It’s chick season and a lot of you have fluffy ones on order. Some of you are being a bit more spontaneous and are scooping up chicks that you see peeping away at the feed store (hard to resist!) If you already have a flock, you can’t just add the chicks to the group. They need to be kept in a brooder, where the temperature starts out at over 90 degrees, there are no drafts, and appropriate food and water is right at hand. But, even more importantly than that, the chicks need to be kept safe from the older girls. The hens, unlike you, don’t say, Babies, how cute! Rather, they’ll yell, Intruders! Get them! So, you’ll need a brooder and separate housing for your new birds until they are fully feathered out and can be integrated into the flock (for more about that see this post, and then this one.)
Perhaps you have a broody hen, and you think, Finally! I can put her to use! The idea is that you tuck the day-old chicks under her at night, she wakes up, sees that she’s a mother, and sallies forth to care of her babies. No heat lamp needed. This is actually a great idea if the hen is seriously broody and if you have separate housing for her. Even the most protective mama hen can’t keep her chicks safe from an angry flock. What you’ll need is a broody coop. My vintage chicken keeping manuals are full of designs for them.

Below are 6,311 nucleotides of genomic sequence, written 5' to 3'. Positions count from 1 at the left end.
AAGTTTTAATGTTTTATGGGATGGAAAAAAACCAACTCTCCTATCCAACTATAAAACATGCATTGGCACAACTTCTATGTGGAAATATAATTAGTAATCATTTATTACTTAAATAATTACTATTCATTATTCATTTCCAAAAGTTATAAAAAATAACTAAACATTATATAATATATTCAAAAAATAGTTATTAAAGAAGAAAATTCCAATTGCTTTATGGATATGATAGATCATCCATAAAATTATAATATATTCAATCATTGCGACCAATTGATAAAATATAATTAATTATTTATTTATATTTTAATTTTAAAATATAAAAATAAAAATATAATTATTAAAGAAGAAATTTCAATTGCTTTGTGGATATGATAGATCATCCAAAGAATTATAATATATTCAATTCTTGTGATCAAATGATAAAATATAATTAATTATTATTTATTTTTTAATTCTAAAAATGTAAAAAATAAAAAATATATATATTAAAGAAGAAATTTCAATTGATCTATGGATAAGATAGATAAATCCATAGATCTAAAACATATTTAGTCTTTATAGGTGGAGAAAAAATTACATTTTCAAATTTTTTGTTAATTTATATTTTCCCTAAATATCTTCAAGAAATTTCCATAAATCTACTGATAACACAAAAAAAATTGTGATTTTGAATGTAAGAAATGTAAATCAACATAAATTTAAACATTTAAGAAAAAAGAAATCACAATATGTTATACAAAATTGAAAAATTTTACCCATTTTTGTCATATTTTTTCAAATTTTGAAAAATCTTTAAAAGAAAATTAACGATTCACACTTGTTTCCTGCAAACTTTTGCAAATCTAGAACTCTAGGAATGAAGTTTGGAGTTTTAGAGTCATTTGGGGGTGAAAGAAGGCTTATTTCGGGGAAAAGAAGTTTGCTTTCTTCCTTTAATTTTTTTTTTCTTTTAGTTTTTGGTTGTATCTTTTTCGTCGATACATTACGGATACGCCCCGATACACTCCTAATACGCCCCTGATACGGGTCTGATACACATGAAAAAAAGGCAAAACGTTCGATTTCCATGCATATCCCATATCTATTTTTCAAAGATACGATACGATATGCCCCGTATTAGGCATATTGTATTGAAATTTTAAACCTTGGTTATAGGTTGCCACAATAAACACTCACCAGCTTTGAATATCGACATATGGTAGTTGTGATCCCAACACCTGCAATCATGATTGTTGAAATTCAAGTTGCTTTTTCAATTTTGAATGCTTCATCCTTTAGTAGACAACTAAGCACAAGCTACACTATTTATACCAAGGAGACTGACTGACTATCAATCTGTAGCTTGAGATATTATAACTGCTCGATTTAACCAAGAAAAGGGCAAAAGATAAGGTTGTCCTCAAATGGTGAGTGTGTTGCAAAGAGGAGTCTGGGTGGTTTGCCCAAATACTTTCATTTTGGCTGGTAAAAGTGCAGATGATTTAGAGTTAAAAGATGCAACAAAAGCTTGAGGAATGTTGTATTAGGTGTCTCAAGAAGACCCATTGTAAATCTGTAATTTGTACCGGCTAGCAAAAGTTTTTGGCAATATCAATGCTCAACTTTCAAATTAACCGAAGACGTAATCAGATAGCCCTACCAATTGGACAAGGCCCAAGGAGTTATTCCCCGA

Often, this is how farmers raised all of their chicks. The hens were kept apart and the chicks (under the guidance of a young farmer, as seen below) could forage and mingle.
Sadly, I see many prefab coops on the market that are based on this design and being sold as housing for adult, urban flocks. These are not appropriate for anything other than sheltering the hen and chicks for the first month. For more about coop design, see this FAQ, and go to my Pinterest page where you’ll find some examples of good small coops.
I’ve always wanted to tuck chicks under a broody hen, but my broodies always, right before the chicks arrive, snap out of it and foil my plans. Have you had any success? Tell me!